Meanwhile, no major shocks from Nick Mallet's Italy, as they continue to juggle their resources to come up with a long term successor to Diego Dominguez at fly half. Andrea Masi, a hugely talented footballer, gets his chance this time around which could signal a more rounded tactical approach, although the Italian pack still looks mightily fearsome and could just give Conservative Eddie more than a bit of a fright.

ITALY: D Bortolussi (Montpellier); K Robertson (Viadana), G Canale (Clermont-Auvergne), M Bergamasco (Stade Francais), P Canavosio (Castres); A Masi (Biarritz), P Travagli (Overmach Parma); A Lo Cicero (Racing-Metro), L Ghiraldini (Calvisano), M Castrogiovanni (Leicester), S Dellape (Biarritz), CA Del Fava (Ulster), J Sole (Viadana), M Bergamasco (Stade Francais), S Parisse (Stade Francais, capt).
Replacements: C Festuccia (Racing-Metro), S Perugini (Stade Toulousain), C Nieto (Gloucester), T Reato (Rovigo), A Zanni (Calvisano), A Marcato (Treviso), E Galon (Overmach Parma).

Battle of the sexes?

Over on Women's Rugby Review , following the receipt of the following email from someone interested in organising mixed contact rugby, we're running a poll asking whether rugby folk think that such a venture would work:

I had a little-toe-wave (this is like a brain wave but somewhat lower down the scale) the other day but it takes some research. And I don't know enough people. Maybe, even if you don't know enough, you can reach enough.I am trying to find out the appetite for women to play mixed contact rugby. I figured the male part of the mixed would be vets (and, as I gather you realise, the maturer player is more likely to play to the spirit of the game :-)). I am looking to form an occasionals, wondering side of five vets, five women and five novices. Since no one else does this (as far as I can ascertain) I would have to double those numbers so we could have a game).The few girls who play that I know would be up for it (given the obvious and serious boundary conditions like insurance), but I need a wider sample.

Mixed touch rugby is obviously very common but what do you think - would men and women playing mixed contact rugby work?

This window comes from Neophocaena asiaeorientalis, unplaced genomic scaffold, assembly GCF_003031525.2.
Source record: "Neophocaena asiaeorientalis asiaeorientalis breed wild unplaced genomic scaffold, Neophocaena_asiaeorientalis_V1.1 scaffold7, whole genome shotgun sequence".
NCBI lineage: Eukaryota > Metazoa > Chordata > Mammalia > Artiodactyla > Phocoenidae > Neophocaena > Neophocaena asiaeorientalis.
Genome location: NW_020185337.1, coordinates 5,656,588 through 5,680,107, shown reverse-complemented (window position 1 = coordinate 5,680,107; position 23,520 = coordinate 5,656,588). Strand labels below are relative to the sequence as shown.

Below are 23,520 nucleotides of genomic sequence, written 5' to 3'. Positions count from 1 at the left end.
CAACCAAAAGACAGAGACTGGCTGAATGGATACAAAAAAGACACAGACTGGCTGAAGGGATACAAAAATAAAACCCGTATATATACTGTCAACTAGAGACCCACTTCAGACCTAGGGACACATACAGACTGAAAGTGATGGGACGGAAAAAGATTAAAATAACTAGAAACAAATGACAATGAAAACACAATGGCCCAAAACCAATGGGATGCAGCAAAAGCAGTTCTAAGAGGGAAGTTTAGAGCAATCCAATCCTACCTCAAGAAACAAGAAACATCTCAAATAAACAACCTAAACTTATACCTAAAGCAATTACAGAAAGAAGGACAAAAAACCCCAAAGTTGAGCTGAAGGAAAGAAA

Personally I have my doubts - my experience of Vets' rugby being that it's just as physical as "normal" (for want of a better word) rugby, just that much slower! And as for playing in the "spirit of the game," that entirely depends on the individual concerned - age plays very little part.

Please feel free to comment here and/or take part in the poll located top right of Women's Rugby Review.

ADDENDUM: I should almost certainly have checked this before I originally posted but clause 1.3 of the RFUW Rules & Regulations states:
1.3 Mixed Rugby
The playing of rugby football between male and female teams or by teams containing male and female players is prohibited if one or more of the players are over the age of 12 years at midnight 31st August/1 st
September of the season concerned as per RFU Continuum.
Exception: Excluding all forms of noncontact or tag /touch rugby.

Oh well, thoughts and views would still be welcome...

Tuesday, 29 January 2008

Hearing aid

The RFU report that England coach Brian Ashton has sent the England Deaf rugby team a good luck message ahead of their international against Wales on Sunday.

"I'm told that all involved with the England Deaf team, and the team themselves have put a great deal of effort into preparing for these games and I just hope that you will reap what you have sown," Ashton said. "Enjoy and make your country proud!"

Unfortunately, however, the England Deaf team's pleas for Ashton not to pick Ian Balshaw for England's match against Wales at Twickenham on Saturday fell on deaf ears.

Coaches show their hands

Three starting XVs for the weekend's Six Nations have been named so far today - those of England, Wales and Ireland - and all contain shocks in one way or another.

The big surprise in the England selection is the decision to call Gloucester number 8 Luke Narraway into the starting XV. Narraway's been in good form for Gloucester, but he was so far off most pundits' radar that it's taken everyone by surprise. It could turn out to be a masterstroke, but the omission of Tom Croft from the 22 is a big disappointment.

Of almost equal surprise is the selection of Ian Ballsup at fullback, despite the fact that he's long been a teacher's pet as far as Brian Ashton is concerned. I'm not sure what Ballsup's done to to merit inclusion, nor do I know what Mathew Tait has done (aside from one poor game for Newcastle at the weekend) to warrant further shoddy treatment in being excluded from the 22.

All in all it's a selection that fails to inspire, although the potential impact from the bench looks promising: